Spousal support may apply in your California divorce if you were married for any length of time. Commonly known as alimony, spousal support is a payment from a higher-earning spouse to the other to make their incomes and standard of living more equal.

While spousal support is based on statutory criteria, it is not automatically awarded or computed strictly by a formula. Whether you are negotiating alimony or taking the issue to court, it is critical to hire an experienced divorce attorney. The Law Offices of Teresa Beyers will aggressively assert your interests in this important financial matter.

Divorce And Alimony Lawyer Serving Greater L.A.

The rule of thumb for how long spousal support should be paid is one-half the duration of the marriage, but that is only a guideline. If you were married for just a year, the court might award alimony for no more than six months, if at all. If you were married for eight years, support might be granted for up to four years after the divorce. In long-term marriages of 10 years or more, permanent alimony may be ordered if the court deems it necessary and appropriate.

In the state of California, spousal support may be temporary, permanent, or rehabilitative. Each type is designed to help level the playing field between parting spouses, helping the lower-earning partner make the transition from living in a two-income home to a one-income home. Even though it may seem a bit unfair for the supporting spouse, the objective of spousal support is to put both partners in the marriage on a reasonably equal financial foundation when the marriage ends. Depending on the couple’s specific financial situation, that often means the payment of support to one spouse.

Temporary Spousal Support

Temporary support is commonly ordered in divorce cases. Generally, a judge may order temporary support to be paid to one spouse during the divorce process, with the order being entered from the request date and then transitioning over to permanent or rehabilitative support when the divorce becomes final. 

Temporary support allows the spouse who makes less to cover any expenses they might have during the divorce. Most commonly, divorce court judges rely on California’s child support guidelines to determine the amount of spousal support that should be paid. Keep in mind that even if the court award temporary support, that does not mean that it will award permanent or rehabilitative support in the final divorce decree.

Rehabilitative Spousal Support

The most common of the three types of spousal support, rehabilitative support is generally ordered when one spouse makes a lot more money than the other or was the primary breadwinner for the couple. This is sometimes the case when the other spouse primarily cared for the couple’s children and took care of their home for most of the marriage. Rehabilitative support provides monetary support to the lower-earning spouse to give them the time they need to learn a skill or get their education so that they can support themselves.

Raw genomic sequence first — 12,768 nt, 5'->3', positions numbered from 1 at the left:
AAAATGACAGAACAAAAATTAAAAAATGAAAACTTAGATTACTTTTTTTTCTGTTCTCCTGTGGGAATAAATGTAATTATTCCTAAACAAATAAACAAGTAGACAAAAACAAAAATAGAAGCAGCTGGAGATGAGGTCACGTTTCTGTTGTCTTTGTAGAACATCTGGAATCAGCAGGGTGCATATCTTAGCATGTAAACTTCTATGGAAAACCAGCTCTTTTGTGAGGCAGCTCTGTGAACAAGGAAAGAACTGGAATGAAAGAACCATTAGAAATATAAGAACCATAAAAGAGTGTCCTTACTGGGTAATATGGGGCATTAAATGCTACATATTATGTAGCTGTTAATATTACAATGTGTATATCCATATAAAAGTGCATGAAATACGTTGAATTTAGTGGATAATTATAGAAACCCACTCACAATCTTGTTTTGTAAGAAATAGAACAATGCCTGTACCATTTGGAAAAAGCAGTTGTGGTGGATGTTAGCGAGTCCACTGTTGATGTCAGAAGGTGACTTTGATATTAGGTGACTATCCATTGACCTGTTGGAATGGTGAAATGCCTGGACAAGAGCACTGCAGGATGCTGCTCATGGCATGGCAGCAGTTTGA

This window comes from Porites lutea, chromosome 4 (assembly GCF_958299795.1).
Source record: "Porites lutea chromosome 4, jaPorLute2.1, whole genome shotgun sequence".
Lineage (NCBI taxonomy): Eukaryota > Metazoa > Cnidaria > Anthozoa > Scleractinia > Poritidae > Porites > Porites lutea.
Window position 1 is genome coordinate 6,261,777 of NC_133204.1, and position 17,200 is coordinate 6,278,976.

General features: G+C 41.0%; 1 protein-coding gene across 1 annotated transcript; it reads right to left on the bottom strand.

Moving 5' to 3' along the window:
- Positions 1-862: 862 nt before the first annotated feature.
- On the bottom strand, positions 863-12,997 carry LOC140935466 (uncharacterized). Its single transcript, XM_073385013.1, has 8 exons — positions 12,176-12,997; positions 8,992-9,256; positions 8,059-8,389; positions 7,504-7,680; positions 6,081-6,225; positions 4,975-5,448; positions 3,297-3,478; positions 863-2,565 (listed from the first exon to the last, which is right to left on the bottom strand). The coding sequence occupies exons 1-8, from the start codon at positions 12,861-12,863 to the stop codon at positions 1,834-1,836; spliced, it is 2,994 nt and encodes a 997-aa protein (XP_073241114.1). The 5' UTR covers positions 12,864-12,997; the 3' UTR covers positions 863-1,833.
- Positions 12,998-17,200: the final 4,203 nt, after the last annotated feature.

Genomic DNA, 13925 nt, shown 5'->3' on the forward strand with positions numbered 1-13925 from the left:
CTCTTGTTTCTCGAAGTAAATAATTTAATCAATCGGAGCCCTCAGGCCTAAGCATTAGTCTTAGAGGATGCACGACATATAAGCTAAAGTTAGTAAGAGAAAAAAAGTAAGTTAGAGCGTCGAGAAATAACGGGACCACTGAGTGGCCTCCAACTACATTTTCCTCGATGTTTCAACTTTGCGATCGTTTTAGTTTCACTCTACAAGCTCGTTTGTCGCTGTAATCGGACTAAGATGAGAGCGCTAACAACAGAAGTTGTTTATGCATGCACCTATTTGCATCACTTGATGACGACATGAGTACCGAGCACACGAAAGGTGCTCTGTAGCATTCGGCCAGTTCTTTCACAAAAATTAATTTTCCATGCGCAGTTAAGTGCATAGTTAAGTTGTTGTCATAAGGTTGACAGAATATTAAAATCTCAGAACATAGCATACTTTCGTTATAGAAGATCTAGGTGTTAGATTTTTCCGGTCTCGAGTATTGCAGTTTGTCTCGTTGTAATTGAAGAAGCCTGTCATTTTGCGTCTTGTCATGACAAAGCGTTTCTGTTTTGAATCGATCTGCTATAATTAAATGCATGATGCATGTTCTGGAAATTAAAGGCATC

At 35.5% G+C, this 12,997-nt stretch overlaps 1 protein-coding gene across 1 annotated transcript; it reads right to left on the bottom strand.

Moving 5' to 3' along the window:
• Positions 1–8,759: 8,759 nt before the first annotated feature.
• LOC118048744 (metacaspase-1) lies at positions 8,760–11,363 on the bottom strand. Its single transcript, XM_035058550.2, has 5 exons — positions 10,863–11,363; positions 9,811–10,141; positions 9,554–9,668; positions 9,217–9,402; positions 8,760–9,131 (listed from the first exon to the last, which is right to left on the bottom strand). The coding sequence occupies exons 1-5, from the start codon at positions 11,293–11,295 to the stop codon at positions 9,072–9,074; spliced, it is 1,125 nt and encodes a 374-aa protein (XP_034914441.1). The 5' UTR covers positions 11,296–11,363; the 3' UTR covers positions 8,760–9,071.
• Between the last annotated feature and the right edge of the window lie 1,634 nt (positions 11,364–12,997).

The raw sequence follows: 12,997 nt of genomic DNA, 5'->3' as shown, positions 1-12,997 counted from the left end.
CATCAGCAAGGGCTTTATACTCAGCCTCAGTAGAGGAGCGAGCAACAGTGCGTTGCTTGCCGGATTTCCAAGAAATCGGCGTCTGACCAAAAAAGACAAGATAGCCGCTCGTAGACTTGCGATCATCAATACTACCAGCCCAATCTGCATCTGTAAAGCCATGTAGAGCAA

How long the lower-income spouse can receive rehabilitative support depends largely on the discretion of the judge and other factors, such as the length of the marriage. Usually, this type of spousal support lasts only long enough for the supported spouse to get the skills needed to get a job. If either party remarries or dies, support stops.

Permanent Spousal Support

Permanent spousal support is rare in most divorces, especially if the couple was married for less than 10 years. However, then the couple is married for a decade or more and the spouse with the lower income cannot enter the workforce because of illness or advanced age, permanent support may be ordered. Like rehabilitative support, when one of the spouses remarries or dies, permanent support stops.

Reimbursement Support

Would-be divorcees in California may also collect what is known as reimbursement support from the other spouse if they helped pay for the other spouse’s career training or education. For example, when the spouses both work to pay for medical school for one spouse and then decide to divorce. The courts look to reimburse the spouse who helped pay for the medical degree since they will no longer benefit from the degree. 

The rule of thumb for how long spousal support should be paid is one-half the duration of the marriage, but that is only a guideline. If you were married for just a year, the court might award alimony for no more than six months, if at all. If you were married for eight years, support might be granted for up to four years after the divorce. In long-term marriages of 10 years or more, permanent alimony may be ordered if the court deems it necessary and appropriate.

Alimony can be a useful tool in property settlement negotiations, but you may have to litigate if you cannot agree on the amount or whether spousal support is even warranted. The court considers many factors, including:

  • Length of marriage
  • Disparity in income
  • Education and earning capacity
  • Age and health
  • Accustomed standard of living
  • Sacrifices in raising children or supporting the spouse’s career

We encourage clients who are awarded spousal support to seek employment. You need a backup plan in case the other spouse retires, dies, or loses his/her job, in which case the support goes down or goes away entirely.

Experienced Representation For Spousal Support

Los Angeles spousal support lawyer Teresa Beyers has successfully represented clients in this complex arena, including alimony in high net worth divorces. She counsels either spouse in negotiations or contested proceedings in the Los Angeles County courts, and she can address modification, termination, or enforcement of orders for spousal support.

Ms. Beyers offers a free initial phone consultation and after-hours and weekend appointments.

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